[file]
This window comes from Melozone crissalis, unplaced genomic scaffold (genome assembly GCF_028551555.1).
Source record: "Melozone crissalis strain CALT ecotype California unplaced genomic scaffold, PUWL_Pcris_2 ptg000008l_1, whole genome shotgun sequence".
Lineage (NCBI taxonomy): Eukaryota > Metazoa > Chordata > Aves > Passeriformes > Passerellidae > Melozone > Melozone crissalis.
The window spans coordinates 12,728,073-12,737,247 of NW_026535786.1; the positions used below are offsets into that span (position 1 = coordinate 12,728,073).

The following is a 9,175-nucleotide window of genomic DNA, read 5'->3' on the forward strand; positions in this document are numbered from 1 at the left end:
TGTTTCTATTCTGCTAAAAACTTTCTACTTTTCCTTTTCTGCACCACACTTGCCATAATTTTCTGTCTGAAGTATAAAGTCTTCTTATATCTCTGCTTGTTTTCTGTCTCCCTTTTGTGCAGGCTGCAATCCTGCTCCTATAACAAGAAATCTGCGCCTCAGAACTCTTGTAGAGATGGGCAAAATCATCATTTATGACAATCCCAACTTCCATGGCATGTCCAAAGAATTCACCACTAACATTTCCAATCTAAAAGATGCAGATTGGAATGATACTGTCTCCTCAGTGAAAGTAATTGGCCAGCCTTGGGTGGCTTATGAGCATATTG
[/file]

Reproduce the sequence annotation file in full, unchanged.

This window comes from Melozone crissalis, unplaced genomic scaffold (genome assembly GCF_028551555.1).
Source record: "Melozone crissalis strain CALT ecotype California unplaced genomic scaffold, PUWL_Pcris_2 ptg000008l_1, whole genome shotgun sequence".
Lineage (NCBI taxonomy): Eukaryota > Metazoa > Chordata > Aves > Passeriformes > Passerellidae > Melozone > Melozone crissalis.
The window spans coordinates 12,728,073-12,737,247 of NW_026535786.1; the positions used below are offsets into that span (position 1 = coordinate 12,728,073).

The following is a 9,175-nucleotide window of genomic DNA, read 5'->3' on the forward strand; positions in this document are numbered from 1 at the left end:
TGTTTCTATTCTGCTAAAAACTTTCTACTTTTCCTTTTCTGCACCACACTTGCCATAATTTTCTGTCTGAAGTATAAAGTCTTCTTATATCTCTGCTTGTTTTCTGTCTCCCTTTTGTGCAGGCTGCAATCCTGCTCCTATAACAAGAAATCTGCGCCTCAGAACTCTTGTAGAGATGGGCAAAATCATCATTTATGACAATCCCAACTTCCATGGCATGTCCAAAGAATTCACCACTAACATTTCCAATCTAAAAGATGCAGATTGGAATGATACTGTCTCCTCAGTGAAAGTAATTGGCCAGCCTTGGGTGGCTTATGAGCATATTG